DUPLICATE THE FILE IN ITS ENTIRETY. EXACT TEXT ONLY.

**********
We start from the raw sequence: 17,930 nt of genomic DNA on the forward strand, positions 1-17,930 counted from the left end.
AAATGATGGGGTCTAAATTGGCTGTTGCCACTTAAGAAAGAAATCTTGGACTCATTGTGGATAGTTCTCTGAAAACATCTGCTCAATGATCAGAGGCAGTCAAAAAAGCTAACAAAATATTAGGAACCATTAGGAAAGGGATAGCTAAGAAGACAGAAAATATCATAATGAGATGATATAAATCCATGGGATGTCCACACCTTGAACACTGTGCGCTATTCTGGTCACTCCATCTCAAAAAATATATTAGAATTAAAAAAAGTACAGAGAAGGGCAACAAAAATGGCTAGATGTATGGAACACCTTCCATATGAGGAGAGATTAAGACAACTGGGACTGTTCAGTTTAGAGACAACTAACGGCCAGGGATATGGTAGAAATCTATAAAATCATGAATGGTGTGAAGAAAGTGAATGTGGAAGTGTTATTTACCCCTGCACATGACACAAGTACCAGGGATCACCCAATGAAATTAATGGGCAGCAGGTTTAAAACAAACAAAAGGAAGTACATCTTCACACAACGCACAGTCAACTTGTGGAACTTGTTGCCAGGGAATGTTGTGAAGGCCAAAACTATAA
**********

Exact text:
We start from the raw sequence: 17,930 nt of genomic DNA on the forward strand, positions 1-17,930 counted from the left end.
AAATGATGGGGTCTAAATTGGCTGTTGCCACTTAAGAAAGAAATCTTGGACTCATTGTGGATAGTTCTCTGAAAACATCTGCTCAATGATCAGAGGCAGTCAAAAAAGCTAACAAAATATTAGGAACCATTAGGAAAGGGATAGCTAAGAAGACAGAAAATATCATAATGAGATGATATAAATCCATGGGATGTCCACACCTTGAACACTGTGCGCTATTCTGGTCACTCCATCTCAAAAAATATATTAGAATTAAAAAAAGTACAGAGAAGGGCAACAAAAATGGCTAGATGTATGGAACACCTTCCATATGAGGAGAGATTAAGACAACTGGGACTGTTCAGTTTAGAGACAACTAACGGCCAGGGATATGGTAGAAATCTATAAAATCATGAATGGTGTGAAGAAAGTGAATGTGGAAGTGTTATTTACCCCTGCACATGACACAAGTACCAGGGATCACCCAATGAAATTAATGGGCAGCAGGTTTAAAACAAACAAAAGGAAGTACATCTTCACACAACGCACAGTCAACTTGTGGAACTTGTTGCCAGGGAATGTTGTGAAGGCCAAAACTATAA